Seniors face common challenges that are intrinsically related to aging. The combination of extrinsic factors along with these intrinsic issues can significantly reduce quality of life and can even impact mortality. Osteoarthritis contributes significantly to abnormal gait and postural control.

   In a landmark study by Verghese and colleagues, abnormal gait (neurological, non-neurological and a combination of both) predicted a statistically significant increase in institutionalization and death.8

   According to Menz and co-workers, foot and ankle problems affect up to 80 percent of “older people” and are associated with impaired mobility and ability to perform common household tasks.9


In his zeal to promote his "Falls Prevention Brace," Dr. Moore cites literature which has no relevance to the patient population targeted in his article. The only studies that demonstrate improved balance with AFO devices were performed on patients with cerebral palsy and hemiplegia after stroke. This was clearly stipulated in the review article published by Ramstrand et al, which Dr. Moore cites.1

Furthermore, this excellent systematic review by Ramstrand et al also concluded that there is no evidence that any design of AFO can improve proprioception. The only devices thus far that have demonstrated improved proprioception are Air Cast(R) stirrup ankle braces, and these studies were performed on younger athletes with and without chronic ankle instability.

This begs the question: Can Dr. Moore provide any evidence that his device or any AFO device has demonstrated improved proprioception, balance and reduced falls in elderly patients who do not have hemiplegia or cerebral palsy?

Ramstrand N, Ramstrand S. AAOP state-of-the-science evidence report: the effect of ankle-foot orthoses on balance — a systematic review. J Prosthet Orthot. 2010;22:P4–P23.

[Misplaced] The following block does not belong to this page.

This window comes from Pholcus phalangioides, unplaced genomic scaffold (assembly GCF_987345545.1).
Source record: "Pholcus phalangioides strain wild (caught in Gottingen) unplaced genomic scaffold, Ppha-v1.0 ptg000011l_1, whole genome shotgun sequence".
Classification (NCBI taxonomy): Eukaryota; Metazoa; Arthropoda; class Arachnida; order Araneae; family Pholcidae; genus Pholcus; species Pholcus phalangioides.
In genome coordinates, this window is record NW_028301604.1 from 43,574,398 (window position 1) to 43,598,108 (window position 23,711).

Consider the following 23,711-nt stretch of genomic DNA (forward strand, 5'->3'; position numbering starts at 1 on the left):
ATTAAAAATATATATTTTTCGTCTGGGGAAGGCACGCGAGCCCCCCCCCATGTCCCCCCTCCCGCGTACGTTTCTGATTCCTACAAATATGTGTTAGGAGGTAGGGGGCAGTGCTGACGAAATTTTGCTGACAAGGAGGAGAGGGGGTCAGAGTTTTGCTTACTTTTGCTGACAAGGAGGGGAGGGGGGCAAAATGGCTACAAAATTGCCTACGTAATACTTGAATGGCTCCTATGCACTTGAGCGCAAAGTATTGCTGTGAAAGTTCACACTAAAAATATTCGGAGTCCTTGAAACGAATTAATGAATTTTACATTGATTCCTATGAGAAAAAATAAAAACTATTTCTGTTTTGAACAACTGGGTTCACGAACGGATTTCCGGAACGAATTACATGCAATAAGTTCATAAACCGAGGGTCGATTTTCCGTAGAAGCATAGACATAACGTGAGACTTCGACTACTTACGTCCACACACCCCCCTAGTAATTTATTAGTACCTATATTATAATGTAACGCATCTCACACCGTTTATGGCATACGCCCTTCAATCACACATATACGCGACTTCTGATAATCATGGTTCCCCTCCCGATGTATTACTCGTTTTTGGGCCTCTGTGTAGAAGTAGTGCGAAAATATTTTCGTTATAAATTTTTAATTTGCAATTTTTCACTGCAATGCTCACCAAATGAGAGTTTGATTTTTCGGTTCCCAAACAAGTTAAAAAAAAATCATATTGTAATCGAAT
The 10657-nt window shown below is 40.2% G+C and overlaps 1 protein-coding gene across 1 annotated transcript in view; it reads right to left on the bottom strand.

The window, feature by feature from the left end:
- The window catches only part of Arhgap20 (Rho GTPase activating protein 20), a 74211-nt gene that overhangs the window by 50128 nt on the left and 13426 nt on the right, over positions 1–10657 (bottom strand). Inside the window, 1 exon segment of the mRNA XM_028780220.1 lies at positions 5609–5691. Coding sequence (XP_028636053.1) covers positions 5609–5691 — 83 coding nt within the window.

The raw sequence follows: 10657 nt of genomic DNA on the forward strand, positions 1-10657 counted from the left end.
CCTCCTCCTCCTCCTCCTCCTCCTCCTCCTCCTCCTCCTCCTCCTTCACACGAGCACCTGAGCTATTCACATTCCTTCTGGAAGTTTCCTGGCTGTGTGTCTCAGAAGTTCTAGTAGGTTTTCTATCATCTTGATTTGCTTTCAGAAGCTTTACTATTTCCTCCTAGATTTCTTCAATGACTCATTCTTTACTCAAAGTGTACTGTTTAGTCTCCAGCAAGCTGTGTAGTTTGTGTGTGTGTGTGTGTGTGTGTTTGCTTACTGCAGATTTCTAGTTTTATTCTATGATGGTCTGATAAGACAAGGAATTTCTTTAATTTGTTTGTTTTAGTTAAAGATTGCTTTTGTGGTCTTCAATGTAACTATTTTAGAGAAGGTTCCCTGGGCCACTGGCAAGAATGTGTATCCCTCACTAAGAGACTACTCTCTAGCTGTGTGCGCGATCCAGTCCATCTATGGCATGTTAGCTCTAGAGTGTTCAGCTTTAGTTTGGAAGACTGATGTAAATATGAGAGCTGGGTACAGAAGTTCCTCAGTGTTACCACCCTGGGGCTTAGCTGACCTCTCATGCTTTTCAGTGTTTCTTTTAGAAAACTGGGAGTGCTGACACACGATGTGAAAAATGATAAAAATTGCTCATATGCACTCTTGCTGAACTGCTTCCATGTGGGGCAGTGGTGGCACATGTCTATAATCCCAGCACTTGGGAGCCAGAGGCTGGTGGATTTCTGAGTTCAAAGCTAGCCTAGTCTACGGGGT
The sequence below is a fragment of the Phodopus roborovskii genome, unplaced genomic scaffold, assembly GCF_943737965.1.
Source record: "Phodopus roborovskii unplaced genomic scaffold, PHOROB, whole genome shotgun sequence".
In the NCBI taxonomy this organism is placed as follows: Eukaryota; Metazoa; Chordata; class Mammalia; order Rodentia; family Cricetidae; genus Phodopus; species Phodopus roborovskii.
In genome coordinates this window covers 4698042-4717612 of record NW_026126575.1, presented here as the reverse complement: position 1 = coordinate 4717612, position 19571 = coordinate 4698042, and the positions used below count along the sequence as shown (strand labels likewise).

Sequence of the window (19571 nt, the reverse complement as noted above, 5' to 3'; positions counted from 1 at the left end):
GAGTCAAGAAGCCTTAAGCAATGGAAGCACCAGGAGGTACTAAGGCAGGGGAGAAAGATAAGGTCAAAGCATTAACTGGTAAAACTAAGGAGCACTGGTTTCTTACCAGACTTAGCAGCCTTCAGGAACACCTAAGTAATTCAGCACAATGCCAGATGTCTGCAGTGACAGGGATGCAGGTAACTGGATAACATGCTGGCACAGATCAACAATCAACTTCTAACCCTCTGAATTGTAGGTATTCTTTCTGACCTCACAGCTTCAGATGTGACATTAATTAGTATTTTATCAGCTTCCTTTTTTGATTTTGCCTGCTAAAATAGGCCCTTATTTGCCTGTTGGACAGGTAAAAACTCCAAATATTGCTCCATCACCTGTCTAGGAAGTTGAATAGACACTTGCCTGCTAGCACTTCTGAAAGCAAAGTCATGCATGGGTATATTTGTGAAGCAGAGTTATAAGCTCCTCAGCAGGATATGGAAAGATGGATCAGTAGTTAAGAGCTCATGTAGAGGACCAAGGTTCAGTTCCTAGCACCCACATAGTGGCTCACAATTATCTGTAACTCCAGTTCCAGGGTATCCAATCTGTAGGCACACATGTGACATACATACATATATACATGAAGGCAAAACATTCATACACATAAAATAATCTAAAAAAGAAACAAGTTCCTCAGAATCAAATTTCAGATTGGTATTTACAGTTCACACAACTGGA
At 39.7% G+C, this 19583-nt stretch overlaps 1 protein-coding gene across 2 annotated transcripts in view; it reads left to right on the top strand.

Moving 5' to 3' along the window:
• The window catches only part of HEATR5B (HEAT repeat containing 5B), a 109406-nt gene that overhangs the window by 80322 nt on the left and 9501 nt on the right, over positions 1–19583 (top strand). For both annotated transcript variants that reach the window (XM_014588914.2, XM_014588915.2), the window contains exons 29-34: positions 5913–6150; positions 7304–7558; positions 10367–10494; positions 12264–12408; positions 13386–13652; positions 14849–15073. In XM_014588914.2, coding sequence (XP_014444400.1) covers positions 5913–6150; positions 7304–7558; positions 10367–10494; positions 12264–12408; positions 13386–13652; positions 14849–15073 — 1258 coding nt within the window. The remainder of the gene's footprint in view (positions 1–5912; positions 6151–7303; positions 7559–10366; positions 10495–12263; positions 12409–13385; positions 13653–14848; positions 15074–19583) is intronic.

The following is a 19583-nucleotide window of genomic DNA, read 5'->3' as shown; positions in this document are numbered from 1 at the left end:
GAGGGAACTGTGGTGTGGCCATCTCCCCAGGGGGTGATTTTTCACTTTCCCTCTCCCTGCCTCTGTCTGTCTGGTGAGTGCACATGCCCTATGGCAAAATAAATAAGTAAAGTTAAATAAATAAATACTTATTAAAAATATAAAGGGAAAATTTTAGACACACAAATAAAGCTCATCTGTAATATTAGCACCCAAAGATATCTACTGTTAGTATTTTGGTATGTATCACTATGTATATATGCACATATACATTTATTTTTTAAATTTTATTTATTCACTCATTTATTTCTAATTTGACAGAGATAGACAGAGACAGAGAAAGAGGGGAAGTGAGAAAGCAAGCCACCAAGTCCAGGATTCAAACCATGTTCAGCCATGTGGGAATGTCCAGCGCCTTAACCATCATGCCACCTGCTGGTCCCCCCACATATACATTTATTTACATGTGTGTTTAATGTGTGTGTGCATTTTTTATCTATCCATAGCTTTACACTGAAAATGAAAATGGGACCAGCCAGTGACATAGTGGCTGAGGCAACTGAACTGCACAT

It is important for the readers of this article to be aware of the misrepresentation of the facts of the scientific articles quoted by Dr. Moore. For example, Dr. Moore states, "In a 2006 article, Huang and colleagues reported that a solid gauntlet style AFO is the best option (over an articulated style) for those with ankle osteoarthritis arising from ankle motion.13" Yet Huang et al., did not study any type of gauntlet braces and the device which was recommended was only a simple shell brace, not a rigid gauntlet style AFO. This simple shell brace recommended by Huang et al., barely covered any portion of the foot — only the calcaneus — and was secured on the leg by a simple velcro strap.

Moore cites the study by Rao et al., to substantiate his claim that flexible AFOs improve balance and proprioception yet scrutiny of this study reveals that the single patient wore bilateral SOLID AFO devices, which are the very devices that Moore condemns for use in patients at risk for falls.

Authors should strive to present published research in an accurate and unbiased manner. Since Dr. Moore did not disclose the nature of his relationship with Arizona AFO and Langer, readers may actually believe that leather gauntlet braces are superior to all other types of AFOs as suggested in this article. I would invite any reader to review the scientific articles cited in this piece and make their own conclusions about the presentation of facts versus promotion of specific products.